The Bolter, by Frances Osborne

From the hot pursuit of love to a valley of despair
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The Independent Culture

Idina Sackville admitted she couldn't "bear goodbyes even on the telephone". Running away was something she made a habit of, like "the Bolter" in Nancy Mitford's The Pursuit of Love. As early as 1897, Idina had a blueprint for what to do if you could no longer abide your partner. Her father, Earl De La Warr, absconded with a can-can dancer. Three years later her mother, a socialist and suffragist, braved ostracism and divorced him.

Chinless and with tawny hair, Idina wasn't a looker. But clad in Molyneux with her black Pekinese "Satan" stuffed under one arm, she fizzed sexually. Married five times, Idina enjoyed countless lovers and ended up with a tattooed sailor called Jimmy. Now her great-grand-daughter has written an account of her life.

Frances Osborne, wife of the shadow chancellor, was unaware of their connection until she was 13. Even in the 1980s, great-granny was regarded as too scandalous to acknowledge. She had abandoned two sons from one marriage; her daughter from another was dumped with Idina's sister. Her hedonism found the perfect outlet in Happy Valley with its drink, drugs and promiscuity. Living luxuriously in Kenya, the white settlers ranged from the dissipated to the deranged. Idina was their "high priestess".

Variously described as "frail and fragile", "spoilt and vicious" and "a nymphomaniac", Idina did not "mirror the exploits of her generation... [she] magnified them". She wedded Osborne's great-grandfather, Euan Wallace, when they were barely out of their teens. Rich and handsome, he seemed a perfect catch. However, the First World War and Euan's infatuation with glacial architect's daughter Barbie Lutyens took their toll.

She left Euan, forfeiting her children and decamping to Kenya with husband number two. Barefoot and blissful, she showed a talent for dairy-farming but none for matrimony. She divorced again. In London, Idina inspired Michael Arlen's heroine in his bestseller The Green Hat. It wasn't long before the 30-year-old found a new Mr Wrong in the penniless womaniser, 22-year-old Josslyn Hay (later Earl of Erroll and victim of the Happy Valley murder case). Back in Kenya, Idina received guests in her green onyx bath and devised party games where guests swapped sexual partners. Two further marriages followed, to a white hunter and a pilot. Idina's only enduring love affair was with Africa.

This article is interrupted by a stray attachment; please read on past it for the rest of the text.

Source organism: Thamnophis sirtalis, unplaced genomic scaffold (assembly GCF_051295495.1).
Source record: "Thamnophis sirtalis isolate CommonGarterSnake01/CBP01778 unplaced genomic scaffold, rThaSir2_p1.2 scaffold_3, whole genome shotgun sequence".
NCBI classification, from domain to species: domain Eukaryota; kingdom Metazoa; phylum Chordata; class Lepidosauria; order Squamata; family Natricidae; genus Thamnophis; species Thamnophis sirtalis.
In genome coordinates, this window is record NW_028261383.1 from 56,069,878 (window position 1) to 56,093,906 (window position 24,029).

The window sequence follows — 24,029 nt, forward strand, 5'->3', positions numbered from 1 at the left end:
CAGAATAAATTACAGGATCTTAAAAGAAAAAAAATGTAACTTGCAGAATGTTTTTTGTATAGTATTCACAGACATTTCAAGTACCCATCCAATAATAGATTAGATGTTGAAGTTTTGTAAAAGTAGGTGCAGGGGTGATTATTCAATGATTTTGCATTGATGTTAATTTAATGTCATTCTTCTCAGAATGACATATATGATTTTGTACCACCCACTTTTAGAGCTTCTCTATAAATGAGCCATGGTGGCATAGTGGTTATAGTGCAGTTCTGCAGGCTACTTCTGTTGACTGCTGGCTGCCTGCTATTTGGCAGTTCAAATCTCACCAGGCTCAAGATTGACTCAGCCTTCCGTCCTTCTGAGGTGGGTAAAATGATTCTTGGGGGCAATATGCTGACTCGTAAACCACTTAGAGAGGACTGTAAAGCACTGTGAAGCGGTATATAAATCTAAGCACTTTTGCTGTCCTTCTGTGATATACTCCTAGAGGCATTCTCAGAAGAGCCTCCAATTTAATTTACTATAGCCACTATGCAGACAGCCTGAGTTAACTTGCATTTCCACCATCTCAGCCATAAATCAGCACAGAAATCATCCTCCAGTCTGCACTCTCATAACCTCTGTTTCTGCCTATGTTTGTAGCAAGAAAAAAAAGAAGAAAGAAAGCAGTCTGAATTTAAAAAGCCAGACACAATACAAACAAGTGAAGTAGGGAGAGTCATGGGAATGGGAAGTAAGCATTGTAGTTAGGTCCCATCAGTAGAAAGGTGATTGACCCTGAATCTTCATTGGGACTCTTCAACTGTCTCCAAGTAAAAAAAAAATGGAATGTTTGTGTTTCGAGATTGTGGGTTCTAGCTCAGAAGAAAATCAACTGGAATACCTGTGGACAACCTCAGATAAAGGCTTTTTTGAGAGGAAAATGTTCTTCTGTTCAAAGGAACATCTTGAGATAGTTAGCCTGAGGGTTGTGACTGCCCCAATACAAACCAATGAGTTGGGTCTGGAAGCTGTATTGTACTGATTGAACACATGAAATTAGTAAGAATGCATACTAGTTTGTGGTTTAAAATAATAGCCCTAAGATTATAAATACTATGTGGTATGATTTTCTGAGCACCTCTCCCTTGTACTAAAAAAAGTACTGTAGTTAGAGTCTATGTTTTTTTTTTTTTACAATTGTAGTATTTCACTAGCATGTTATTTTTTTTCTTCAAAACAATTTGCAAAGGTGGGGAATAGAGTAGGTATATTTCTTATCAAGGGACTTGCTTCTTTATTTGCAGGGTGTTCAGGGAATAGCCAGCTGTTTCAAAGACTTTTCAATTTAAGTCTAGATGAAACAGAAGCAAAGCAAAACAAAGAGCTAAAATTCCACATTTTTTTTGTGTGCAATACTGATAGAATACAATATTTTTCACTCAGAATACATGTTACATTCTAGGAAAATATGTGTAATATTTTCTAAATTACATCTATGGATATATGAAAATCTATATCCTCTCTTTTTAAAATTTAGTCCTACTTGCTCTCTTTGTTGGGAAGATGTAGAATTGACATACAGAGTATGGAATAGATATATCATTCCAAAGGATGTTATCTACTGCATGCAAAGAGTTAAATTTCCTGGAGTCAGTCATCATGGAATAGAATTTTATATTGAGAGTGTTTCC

She left few letters and no diaries. Sometimes the material feels thin, and reads like a romantic historical novel. Osborne is an imaginative scene-painter, but when describing war-time Paris she might have resisted the "petites rues" and "assiettes pour les croissants" tossed in to show we are in France. Idina wasn't admirable, but Osborne makes us sympathise with her. Finally reunited with her adult sons, she suffered a breakdown when both died in the Second World War. Idina confessed, "I'm not very brave anymore". These were goodbyes there was no bolting from.

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